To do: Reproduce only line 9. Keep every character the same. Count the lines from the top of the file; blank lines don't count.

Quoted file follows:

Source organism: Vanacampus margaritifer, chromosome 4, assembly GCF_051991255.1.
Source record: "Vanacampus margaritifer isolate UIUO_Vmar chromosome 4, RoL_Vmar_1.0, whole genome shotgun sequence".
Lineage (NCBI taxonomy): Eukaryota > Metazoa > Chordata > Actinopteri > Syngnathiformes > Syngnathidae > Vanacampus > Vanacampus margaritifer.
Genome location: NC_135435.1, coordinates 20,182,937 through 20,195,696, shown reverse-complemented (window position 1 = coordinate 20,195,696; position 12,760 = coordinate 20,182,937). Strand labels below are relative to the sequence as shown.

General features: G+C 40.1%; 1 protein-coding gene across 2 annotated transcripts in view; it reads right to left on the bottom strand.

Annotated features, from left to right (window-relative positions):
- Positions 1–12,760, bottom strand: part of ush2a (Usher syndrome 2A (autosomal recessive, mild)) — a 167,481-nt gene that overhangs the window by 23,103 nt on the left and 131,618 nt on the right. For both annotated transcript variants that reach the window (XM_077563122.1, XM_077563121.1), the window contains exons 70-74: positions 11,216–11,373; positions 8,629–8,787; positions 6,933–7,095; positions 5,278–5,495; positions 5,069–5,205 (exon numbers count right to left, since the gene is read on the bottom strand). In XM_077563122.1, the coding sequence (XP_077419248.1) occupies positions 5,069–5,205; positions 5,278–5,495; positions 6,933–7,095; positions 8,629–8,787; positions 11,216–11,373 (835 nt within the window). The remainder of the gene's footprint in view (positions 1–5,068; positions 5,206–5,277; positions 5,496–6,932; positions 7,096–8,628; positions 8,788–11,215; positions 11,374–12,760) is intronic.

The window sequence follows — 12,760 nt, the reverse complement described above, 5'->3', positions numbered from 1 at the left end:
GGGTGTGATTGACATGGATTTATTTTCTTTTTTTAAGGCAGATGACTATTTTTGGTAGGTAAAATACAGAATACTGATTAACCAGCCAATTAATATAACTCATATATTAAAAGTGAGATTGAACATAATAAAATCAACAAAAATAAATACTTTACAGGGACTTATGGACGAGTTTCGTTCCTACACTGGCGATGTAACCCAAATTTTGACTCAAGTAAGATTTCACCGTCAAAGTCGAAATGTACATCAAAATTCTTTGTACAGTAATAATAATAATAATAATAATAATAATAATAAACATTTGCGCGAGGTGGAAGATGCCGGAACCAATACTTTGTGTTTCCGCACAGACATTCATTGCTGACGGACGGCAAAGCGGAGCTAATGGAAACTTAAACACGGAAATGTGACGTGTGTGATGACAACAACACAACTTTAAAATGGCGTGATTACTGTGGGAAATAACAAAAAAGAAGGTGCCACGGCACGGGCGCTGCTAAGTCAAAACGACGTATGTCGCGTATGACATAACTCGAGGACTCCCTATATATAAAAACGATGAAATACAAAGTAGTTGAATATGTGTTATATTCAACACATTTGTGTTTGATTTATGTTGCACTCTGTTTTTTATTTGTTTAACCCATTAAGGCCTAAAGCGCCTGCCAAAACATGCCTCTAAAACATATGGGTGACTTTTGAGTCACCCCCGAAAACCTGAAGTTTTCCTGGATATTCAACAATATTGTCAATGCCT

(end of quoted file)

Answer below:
GGGTGTGATTGACATGGATTTATTTTCTTTTTTTAAGGCAGATGACTATTTTTGGTAGGTAAAATACAGAATACTGATTAACCAGCCAATTAATATAACTCATATATTAAAAGTGAGATTGAACATAATAAAATCAACAAAAATAAATACTTTACAGGGACTTATGGACGAGTTTCGTTCCTACACTGGCGATGTAACCCAAATTTTGACTCAAGTAAGATTTCACCGTCAAAGTCGAAATGTACATCAAAATTCTTTGTACAGTAATAATAATAATAATAATAATAATAATAATAAACATTTGCGCGAGGTGGAAGATGCCGGAACCAATACTTTGTGTTTCCGCACAGACATTCATTGCTGACGGACGGCAAAGCGGAGCTAATGGAAACTTAAACACGGAAATGTGACGTGTGTGATGACAACAACACAACTTTAAAATGGCGTGATTACTGTGGGAAATAACAAAAAAGAAGGTGCCACGGCACGGGCGCTGCTAAGTCAAAACGACGTATGTCGCGTATGACATAACTCGAGGACTCCCTATATATAAAAACGATGAAATACAAAGTAGTTGAATATGTGTTATATTCAACACATTTGTGTTTGATTTATGTTGCACTCTGTTTTTTATTTGTTTAACCCATTAAGGCCTAAAGCGCCTGCCAAAACATGCCTCTAAAACATATGGGTGACTTTTGAGTCACCCCCGAAAACCTGAAGTTTTCCTGGATATTCAACAATATTGTCAATGCCT